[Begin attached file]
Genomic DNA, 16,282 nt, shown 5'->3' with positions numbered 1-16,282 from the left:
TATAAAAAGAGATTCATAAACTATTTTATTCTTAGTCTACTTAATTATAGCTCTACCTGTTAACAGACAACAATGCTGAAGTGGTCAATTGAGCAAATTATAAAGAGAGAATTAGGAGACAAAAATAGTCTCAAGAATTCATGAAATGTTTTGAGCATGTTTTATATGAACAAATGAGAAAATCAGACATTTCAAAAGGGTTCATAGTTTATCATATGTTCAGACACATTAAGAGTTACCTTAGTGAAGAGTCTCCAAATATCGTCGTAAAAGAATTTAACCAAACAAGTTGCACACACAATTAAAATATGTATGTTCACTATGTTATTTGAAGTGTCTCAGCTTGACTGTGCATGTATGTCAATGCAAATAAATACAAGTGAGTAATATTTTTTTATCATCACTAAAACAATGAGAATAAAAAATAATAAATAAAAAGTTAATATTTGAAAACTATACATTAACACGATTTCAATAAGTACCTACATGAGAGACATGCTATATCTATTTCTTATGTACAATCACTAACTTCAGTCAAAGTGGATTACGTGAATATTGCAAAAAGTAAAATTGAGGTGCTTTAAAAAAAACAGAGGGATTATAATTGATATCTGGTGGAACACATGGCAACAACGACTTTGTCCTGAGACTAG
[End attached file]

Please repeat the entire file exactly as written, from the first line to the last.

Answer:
Genomic DNA, 16,282 nt, shown 5'->3' with positions numbered 1-16,282 from the left:
TATAAAAAGAGATTCATAAACTATTTTATTCTTAGTCTACTTAATTATAGCTCTACCTGTTAACAGACAACAATGCTGAAGTGGTCAATTGAGCAAATTATAAAGAGAGAATTAGGAGACAAAAATAGTCTCAAGAATTCATGAAATGTTTTGAGCATGTTTTATATGAACAAATGAGAAAATCAGACATTTCAAAAGGGTTCATAGTTTATCATATGTTCAGACACATTAAGAGTTACCTTAGTGAAGAGTCTCCAAATATCGTCGTAAAAGAATTTAACCAAACAAGTTGCACACACAATTAAAATATGTATGTTCACTATGTTATTTGAAGTGTCTCAGCTTGACTGTGCATGTATGTCAATGCAAATAAATACAAGTGAGTAATATTTTTTTATCATCACTAAAACAATGAGAATAAAAAATAATAAATAAAAAGTTAATATTTGAAAACTATACATTAACACGATTTCAATAAGTACCTACATGAGAGACATGCTATATCTATTTCTTATGTACAATCACTAACTTCAGTCAAAGTGGATTACGTGAATATTGCAAAAAGTAAAATTGAGGTGCTTTAAAAAAAACAGAGGGATTATAATTGATATCTGGTGGAACACATGGCAACAACGACTTTGTCCTGAGACTAG